Marilyn Barlow, Select Seeds Catalog
“What is an antique flower?” asks Marilyn Barlow, the founder and owner of Select Seeds, in the introduction to her seed catalog which lists over five hundred varieties of antique and heirloom flowers. Her mission is to lure you into this colorful and fragrant world and convince you to grow a clutch of spicy nasturtiums, clove-scented sweet peas, or evening-scented stock.
She was lucky to grow up in a garden that had once been her grandfather’s, which meant that she already knew a thing or two about flowers long before she could reel off the Latin names. Through pure curiosity and doggedness to find hard to find, they build her business on her personal favorites., and is a valuable resource for heirloom flowers.
Did you grow up in a gardening family?
Marilyn Barlow: When I was a kid, our home had been in our family since 1855, a Victorian farmhouse that was built by a member of our family and passed down several generations. All were avid gardeners, and because my great-grandfather was a wonderful naturalist, he built pools and rock gardens for the flowers, yet most were gone by the time I came along. What survived, however, were the hardy perennials: Oriental poppies, iris, lilies, primroses, and hay-scented ferns were some of my favorites.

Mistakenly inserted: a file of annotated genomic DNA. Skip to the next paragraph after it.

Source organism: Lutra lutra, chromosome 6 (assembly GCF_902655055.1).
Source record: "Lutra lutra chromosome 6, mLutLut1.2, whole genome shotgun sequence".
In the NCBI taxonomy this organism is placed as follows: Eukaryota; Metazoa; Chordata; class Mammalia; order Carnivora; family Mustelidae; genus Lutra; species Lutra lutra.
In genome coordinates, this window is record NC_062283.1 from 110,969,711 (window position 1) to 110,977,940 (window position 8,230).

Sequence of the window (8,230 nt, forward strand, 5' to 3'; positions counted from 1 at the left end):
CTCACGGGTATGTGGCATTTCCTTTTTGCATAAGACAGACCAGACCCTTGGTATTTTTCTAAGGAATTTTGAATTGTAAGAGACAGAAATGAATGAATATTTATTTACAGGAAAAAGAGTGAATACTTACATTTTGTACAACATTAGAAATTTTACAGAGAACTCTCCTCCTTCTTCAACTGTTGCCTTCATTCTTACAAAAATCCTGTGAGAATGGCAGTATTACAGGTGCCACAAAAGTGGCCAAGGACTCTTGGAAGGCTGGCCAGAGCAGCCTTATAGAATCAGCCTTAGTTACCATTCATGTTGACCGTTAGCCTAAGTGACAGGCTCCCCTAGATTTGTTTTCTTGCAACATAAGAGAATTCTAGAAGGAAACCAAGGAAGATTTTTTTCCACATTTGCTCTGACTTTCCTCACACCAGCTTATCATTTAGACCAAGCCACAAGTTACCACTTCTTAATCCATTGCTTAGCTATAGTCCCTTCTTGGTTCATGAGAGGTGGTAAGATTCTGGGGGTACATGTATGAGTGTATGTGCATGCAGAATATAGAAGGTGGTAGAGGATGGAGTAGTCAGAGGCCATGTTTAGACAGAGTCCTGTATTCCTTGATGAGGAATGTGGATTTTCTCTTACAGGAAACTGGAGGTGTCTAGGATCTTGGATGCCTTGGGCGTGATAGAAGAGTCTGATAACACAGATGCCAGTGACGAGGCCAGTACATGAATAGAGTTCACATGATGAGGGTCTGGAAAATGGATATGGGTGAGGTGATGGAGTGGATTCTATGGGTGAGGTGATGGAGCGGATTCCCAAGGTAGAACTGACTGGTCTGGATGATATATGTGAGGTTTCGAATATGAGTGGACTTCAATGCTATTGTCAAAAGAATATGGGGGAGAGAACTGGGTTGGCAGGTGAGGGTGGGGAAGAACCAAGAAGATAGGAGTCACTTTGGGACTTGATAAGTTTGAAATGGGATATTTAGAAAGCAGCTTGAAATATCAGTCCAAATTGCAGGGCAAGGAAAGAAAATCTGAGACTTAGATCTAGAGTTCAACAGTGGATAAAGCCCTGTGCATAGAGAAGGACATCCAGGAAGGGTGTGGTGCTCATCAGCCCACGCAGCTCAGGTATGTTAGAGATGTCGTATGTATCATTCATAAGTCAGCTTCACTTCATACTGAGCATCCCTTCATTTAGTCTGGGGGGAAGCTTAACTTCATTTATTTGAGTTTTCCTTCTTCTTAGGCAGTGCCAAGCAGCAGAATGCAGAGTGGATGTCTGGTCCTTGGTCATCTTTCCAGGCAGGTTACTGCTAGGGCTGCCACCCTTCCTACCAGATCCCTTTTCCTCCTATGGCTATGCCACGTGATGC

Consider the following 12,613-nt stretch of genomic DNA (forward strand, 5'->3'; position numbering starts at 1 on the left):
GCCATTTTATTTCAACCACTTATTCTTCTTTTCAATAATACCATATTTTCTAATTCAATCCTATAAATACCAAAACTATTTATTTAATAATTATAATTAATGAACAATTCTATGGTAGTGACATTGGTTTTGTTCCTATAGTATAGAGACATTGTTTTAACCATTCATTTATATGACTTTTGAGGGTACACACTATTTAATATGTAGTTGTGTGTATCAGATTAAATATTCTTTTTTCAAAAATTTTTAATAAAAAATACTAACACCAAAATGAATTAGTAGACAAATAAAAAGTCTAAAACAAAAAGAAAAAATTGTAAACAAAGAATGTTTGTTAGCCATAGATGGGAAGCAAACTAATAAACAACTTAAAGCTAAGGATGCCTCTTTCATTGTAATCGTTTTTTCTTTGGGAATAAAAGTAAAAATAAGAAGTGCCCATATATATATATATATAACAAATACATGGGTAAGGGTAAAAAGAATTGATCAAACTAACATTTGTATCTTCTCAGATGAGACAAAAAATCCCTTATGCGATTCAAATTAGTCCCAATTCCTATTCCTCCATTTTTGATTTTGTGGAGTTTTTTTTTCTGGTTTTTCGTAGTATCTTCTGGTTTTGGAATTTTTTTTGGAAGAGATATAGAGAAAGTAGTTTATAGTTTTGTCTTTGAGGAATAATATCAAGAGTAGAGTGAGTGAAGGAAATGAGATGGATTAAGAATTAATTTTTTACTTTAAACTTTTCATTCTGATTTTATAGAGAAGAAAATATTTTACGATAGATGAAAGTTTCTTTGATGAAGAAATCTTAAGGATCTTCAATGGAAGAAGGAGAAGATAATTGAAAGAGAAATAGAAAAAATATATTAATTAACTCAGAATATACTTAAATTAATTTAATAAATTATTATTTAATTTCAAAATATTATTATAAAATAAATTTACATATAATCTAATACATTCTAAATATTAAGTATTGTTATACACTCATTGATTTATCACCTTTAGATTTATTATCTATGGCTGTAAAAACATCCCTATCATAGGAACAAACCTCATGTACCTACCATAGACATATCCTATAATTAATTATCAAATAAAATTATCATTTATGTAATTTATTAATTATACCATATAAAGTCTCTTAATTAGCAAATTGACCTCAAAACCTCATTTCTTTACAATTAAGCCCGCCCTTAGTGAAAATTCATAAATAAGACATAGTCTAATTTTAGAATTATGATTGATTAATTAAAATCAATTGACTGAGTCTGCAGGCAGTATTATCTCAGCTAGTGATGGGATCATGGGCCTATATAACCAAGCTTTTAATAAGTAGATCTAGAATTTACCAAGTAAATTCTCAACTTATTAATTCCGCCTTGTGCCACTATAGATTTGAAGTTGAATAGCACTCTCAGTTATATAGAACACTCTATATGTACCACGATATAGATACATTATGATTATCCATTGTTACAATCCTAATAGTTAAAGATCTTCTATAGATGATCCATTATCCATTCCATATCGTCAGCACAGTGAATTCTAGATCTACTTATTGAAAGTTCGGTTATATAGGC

How did you happen to start your seed catalog business?
Marilyn Barlow: When we bought our property in Union, Connecticut, we purchased fifty acres with an old 1835 Cape house. To start our garden, we searched for the perennials from my youth but it was an era when the focus of most garden centers was on compact, dwarf bedding plants. Most of the old-fashioned flowers I sought were tall, with striking fragrance, and could not find sources of seed anywhere. I found sources for seed in Europe, however, where they still valued these old-fashioned beauties and imported seeds for my garden and to resell.
What were the criteria for the flowers in your first catalog?
Marilyn Barlow: I focused on any flowers grown prior to the 1950s that were open-pollinated, and preferably fragrant. In 1987, I mailed out a tiny leaflet that had a listing of flower seeds to customers who responded to a classified ad I place in garden magazines. I did not have any idea that old-fashioned flowers would be popular, and the catalog is now full color and has grown into a far larger business than I ever expected.
What are some of your favorite heirloom flowers?
Marilyn Barlow: My garden would not be complete without the heirloom peonies, although the ones around my house have no name, they have a fragrance that makes me weak at the knees! I also grow Heliotrope the tall, old-fashioned type, not the dwarf bedding plant. It was once hugely popular in the Victorian era, yet has largely fallen by the wayside. Another favorite is Tithonia called “the Torch” because it is stately, and the monarchs love it; it blooms late when they are coming through. Basket flower is a native annual with huge white and lavender blooms that are honey-scented along with Sweet mignonette an old-fashioned beauty that blooms from July to November, without ever cutting it back, and sweetly scented as is Sweet alyssum, with honey-scented blossoms that honey bees adore.
To Read More: The New Heirloom Garden book
To order the catalog: Select Seeds Catalog
Read More: Excerpt from Away to Garden